Plenty of people will suggest using BigDecimal and if you don't know how to use rounding in your project, that is what you should do.

If you know how to use decimal rounding correctly, use double. Its many orders of magnitude faster, much clear and simpler and thus less error prone IMHO. If you use dollars and cents (or need two decimal places), you can get an accurate result for values up to 70 trillion dollars.

Basically, you won't get round errors if you correct for it using approriate rounding.

BTW: The thought of rounding errors strikes terror into the heart of many developers, but they are not **random** errors and you can manage them fairly easily.

EDIT: consider this simple example of a rounding error.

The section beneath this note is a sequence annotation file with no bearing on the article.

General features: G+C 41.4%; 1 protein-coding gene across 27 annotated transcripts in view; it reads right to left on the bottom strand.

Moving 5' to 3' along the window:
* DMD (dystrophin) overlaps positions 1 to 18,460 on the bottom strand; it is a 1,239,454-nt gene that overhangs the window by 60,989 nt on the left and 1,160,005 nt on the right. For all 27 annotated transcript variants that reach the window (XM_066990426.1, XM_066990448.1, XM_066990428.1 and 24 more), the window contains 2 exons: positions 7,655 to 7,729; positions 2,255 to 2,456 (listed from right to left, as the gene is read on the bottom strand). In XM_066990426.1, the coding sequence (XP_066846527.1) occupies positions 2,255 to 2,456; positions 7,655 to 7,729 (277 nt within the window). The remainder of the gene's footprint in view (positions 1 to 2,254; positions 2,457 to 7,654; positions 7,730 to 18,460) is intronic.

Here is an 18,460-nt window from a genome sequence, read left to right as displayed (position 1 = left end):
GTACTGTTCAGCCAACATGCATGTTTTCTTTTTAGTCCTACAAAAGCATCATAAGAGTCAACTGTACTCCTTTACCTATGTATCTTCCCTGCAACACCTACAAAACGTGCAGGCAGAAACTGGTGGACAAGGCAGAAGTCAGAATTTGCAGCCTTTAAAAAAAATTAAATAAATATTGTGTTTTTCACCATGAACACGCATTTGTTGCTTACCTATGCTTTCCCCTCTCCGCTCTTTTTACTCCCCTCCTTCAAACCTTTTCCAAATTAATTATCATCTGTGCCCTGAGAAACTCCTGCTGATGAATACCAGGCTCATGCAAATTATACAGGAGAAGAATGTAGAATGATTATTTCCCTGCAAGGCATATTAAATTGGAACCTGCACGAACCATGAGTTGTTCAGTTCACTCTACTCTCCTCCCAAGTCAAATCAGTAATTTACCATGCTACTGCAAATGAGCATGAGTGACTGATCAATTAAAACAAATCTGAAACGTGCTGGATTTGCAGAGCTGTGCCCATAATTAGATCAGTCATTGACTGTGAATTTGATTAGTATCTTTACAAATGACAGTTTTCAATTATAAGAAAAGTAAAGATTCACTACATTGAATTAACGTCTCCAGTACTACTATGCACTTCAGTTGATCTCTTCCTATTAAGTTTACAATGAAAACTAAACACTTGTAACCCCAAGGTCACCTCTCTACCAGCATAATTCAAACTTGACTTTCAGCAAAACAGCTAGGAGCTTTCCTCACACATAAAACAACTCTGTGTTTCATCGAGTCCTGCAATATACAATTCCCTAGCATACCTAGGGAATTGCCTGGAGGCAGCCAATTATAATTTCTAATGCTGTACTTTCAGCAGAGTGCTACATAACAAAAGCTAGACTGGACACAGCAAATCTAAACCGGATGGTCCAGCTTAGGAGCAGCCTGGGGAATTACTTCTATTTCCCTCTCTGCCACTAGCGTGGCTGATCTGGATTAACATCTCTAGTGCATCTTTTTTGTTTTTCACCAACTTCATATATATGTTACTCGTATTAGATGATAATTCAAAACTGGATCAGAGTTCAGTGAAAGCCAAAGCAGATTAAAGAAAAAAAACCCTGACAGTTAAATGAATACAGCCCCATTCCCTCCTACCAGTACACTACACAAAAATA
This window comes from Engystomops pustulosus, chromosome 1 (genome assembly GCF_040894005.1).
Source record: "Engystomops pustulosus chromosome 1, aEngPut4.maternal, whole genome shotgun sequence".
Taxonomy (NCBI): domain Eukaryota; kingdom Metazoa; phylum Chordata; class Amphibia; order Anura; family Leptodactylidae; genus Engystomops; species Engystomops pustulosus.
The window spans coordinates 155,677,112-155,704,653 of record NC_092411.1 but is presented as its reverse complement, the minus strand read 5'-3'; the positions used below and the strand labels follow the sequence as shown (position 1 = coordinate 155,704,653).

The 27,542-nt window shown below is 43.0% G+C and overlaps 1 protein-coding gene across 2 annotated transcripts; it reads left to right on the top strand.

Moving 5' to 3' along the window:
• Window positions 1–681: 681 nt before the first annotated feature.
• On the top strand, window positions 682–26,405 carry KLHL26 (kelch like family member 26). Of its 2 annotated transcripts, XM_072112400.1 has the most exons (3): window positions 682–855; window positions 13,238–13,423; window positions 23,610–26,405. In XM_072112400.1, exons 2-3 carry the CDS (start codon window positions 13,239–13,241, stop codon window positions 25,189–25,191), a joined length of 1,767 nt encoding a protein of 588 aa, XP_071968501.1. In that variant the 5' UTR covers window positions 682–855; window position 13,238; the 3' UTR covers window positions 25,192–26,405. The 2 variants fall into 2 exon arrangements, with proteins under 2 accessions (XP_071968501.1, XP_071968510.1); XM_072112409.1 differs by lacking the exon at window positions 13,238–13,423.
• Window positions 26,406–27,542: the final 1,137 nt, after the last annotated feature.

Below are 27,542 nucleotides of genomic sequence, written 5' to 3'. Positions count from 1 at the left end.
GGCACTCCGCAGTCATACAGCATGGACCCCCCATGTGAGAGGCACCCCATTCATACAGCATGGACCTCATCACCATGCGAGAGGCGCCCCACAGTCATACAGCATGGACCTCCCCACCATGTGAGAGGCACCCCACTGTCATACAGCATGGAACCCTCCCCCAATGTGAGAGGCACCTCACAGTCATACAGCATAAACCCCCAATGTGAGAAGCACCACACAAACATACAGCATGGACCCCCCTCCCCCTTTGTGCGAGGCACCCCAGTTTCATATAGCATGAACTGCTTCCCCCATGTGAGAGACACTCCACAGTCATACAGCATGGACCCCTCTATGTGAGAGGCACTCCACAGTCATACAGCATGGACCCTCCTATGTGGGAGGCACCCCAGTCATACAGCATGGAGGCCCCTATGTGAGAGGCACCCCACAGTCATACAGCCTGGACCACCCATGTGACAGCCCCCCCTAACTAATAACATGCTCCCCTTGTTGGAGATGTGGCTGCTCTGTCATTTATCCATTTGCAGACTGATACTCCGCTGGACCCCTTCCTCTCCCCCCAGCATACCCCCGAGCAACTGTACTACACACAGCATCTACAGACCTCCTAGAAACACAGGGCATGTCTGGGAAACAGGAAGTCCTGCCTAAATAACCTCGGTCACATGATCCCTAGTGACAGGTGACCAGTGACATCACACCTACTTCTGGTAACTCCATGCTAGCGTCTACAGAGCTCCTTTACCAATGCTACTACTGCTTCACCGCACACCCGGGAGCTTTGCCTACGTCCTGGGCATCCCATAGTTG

```
double a = 100000000.01;
double b = 100000000.09;
System.out.println(a+b); // prints 2.0000000010000002E8
```

There are a number of possible rounding strategies. You can either round the result when printing/displaying. e.g.

```
System.out.printf("%.2f%n", a+b); // prints 200000000.10
```

or round the result mathematically

```
double c = a + b;
double r= (double)((long)(c * 100 + 0.5))/100;
System.out.println(r); // prints 2.000000001E8
```

In my case, I round the result when sending from the server (writing to a socket and a file), but use my own routine to avoid any object creation.

A more general round function is as follows, but if you can use printf or DecimalFormat, can be simpler.

```
private static long TENS[] = new long[19]; static {
TENS[0] = 1;
for (int i = 1; i < TENS.length; i++) TENS[i] = 10 * TENS[i - 1];
}
public static double round(double v, int precision) {
assert precision >= 0 && precision < TENS.length;
double unscaled = v * TENS[precision];
assert unscaled > Long.MIN_VALUE && unscaled < Long.MAX_VALUE;
long unscaledLong = (long) (unscaled + (v < 0 ? -0.5 : 0.5));
return (double) unscaledLong / TENS[precision];
}
```

note: you could use BigDecimal to perform the final rounding. esp if you need a specifc round method.